Does Your Student Sleep in Class?
Many teachers face a common challenge—students sleeping in class.
A lack of sleep is all too common among students, which can lead to falling asleep in school. What if instead of waking students up, teachers took a different approach and allowed students to sleep in class?
It may sound counterintuitive, but research shows that allowing students to nap in class can positively impact their academic performance and overall health.
The Benefits of Sleep for Students
Sleep is essential for students’ physical and mental health. During sleep, the brain processes new information and consolidates memories, making it crucial for learning and academic success.
Lack of sleep can have negative effects on students’ academic performance, as well as their mood, behaviour, and physical health.
Research has shown that sleep deprivation can lead to a host of negative outcomes, including:
- Impaired cognitive function and memory
- Decreased attention and focus
- Increased irritability and mood swings
- Higher risk of obesity, diabetes, and other chronic diseases
Given the importance of sleep for students’ well-being, it’s not surprising that some educators are exploring ways to incorporate sleep into the school day.
The Science Behind Sleeping in Class: It’s Sometimes OK
One way that teachers can help their students get more sleep is by allowing naps in class. While sleeping in class may seem like a radical idea, some teachers are finding that dozing off during class might occasionally be in a student’s best interest, even if it means missing that day’s lesson. As some teachers have shown, empathy and leniency can be what students need more than a reminder about the in-class rules.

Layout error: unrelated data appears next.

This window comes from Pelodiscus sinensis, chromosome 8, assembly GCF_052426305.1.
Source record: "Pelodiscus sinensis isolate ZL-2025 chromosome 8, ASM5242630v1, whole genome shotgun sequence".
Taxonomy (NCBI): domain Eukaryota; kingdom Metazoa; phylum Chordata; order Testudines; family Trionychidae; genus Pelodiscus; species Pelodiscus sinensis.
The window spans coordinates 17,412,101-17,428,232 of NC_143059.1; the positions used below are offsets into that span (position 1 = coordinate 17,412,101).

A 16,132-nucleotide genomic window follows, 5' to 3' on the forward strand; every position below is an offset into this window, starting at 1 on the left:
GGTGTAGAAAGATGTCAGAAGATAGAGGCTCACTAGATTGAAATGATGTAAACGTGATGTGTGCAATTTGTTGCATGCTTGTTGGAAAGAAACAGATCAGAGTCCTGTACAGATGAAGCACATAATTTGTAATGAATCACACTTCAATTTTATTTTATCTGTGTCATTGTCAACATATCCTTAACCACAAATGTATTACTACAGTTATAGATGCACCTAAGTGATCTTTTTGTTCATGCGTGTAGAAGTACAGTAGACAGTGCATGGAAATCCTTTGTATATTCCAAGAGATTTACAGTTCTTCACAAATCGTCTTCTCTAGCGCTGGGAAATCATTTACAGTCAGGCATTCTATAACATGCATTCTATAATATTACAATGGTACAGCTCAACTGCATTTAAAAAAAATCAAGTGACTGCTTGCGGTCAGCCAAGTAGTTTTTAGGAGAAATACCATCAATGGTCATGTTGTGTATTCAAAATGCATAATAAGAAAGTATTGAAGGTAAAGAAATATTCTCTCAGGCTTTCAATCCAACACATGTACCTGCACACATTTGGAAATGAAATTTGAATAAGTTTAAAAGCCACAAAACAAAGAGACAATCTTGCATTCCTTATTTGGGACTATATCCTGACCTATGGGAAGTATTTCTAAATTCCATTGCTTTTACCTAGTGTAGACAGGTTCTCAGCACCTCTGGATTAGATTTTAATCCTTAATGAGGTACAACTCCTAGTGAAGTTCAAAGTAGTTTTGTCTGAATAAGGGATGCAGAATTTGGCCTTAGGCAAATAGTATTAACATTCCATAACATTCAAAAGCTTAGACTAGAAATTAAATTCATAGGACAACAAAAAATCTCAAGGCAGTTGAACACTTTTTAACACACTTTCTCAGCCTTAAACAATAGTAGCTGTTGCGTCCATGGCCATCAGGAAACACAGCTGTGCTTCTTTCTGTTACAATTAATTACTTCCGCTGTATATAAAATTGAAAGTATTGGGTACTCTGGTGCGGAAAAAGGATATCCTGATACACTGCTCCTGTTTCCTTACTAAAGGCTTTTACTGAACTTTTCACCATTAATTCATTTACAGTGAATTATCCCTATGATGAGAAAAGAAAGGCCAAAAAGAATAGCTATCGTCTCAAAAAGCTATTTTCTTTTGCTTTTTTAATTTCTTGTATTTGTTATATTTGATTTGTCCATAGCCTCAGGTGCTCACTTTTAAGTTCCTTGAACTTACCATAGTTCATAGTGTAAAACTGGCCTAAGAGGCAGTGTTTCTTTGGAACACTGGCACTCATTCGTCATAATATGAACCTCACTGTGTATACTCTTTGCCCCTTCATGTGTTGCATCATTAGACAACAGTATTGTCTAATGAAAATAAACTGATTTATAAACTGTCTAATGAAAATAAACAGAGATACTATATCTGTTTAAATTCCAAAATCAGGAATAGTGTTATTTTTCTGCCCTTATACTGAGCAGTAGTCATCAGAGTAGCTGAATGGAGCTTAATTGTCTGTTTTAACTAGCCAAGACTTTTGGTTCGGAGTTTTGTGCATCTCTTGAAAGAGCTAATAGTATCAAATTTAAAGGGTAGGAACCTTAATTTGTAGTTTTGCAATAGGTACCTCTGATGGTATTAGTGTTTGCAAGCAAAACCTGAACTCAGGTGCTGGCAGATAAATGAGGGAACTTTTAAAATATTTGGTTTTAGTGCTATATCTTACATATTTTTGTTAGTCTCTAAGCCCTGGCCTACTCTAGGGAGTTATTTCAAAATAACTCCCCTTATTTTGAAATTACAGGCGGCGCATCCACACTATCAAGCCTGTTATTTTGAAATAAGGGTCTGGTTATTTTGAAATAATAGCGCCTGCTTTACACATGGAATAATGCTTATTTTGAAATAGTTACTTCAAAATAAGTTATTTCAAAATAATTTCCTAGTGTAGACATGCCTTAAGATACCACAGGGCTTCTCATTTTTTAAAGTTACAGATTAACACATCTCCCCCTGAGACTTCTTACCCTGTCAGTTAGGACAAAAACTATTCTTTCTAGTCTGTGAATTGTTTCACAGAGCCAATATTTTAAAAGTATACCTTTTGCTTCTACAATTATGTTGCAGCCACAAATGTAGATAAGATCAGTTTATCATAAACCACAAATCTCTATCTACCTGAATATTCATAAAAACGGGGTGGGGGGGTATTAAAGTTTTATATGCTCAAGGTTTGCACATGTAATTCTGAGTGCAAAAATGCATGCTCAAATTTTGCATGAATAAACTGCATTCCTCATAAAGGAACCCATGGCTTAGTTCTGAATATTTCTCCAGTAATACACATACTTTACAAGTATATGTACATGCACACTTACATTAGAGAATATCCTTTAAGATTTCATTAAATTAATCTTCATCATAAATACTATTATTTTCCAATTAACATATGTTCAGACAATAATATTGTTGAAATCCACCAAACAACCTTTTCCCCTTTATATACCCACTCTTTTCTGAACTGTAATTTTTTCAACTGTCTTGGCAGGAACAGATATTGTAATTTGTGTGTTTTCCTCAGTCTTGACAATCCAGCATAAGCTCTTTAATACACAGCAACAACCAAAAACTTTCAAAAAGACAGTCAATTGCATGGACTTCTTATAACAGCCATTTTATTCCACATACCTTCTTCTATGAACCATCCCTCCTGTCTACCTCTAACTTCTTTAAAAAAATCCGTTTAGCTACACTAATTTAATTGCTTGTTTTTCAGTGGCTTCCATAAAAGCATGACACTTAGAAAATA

Sleep studies tell us that napping—even in class—can actually enhance academic performance and cognitive function.
Research shows that even short naps of 20-30 minutes can improve cognitive performance, attention, and memory retention. This is because sleep helps to reset the brain’s processing and consolidates new information, making it easier to remember and retain.
Napping can also have benefits for students’ physical health by lowering blood pressure, reducing stress, and boosting the immune system. All of these benefits can contribute to overall well-being and academic success.
It’s also important to remember that teens especially need more sleep. Research from Johns Hopkins shows that most teens need 9 to 9½ hours of sleep per night—that’s an hour or so more than they needed at age 10.
There are often many things going on in a student’s life at home that teachers might not be aware of. A student sleeping in class does not always mean apathy or lack of motivation. Sometimes, students need sleep more than they need anything else.
Need Help With Student Learning?
Getting a good night’s rest plays a very important role in learning. If your child is dozing off during the day, try speaking with them to see if there might be any underlying issues that might be preventing them from getting a good night’s rest.
If your child’s grades are slipping due to tiredness, we can help.
Contact a location near you to get started today!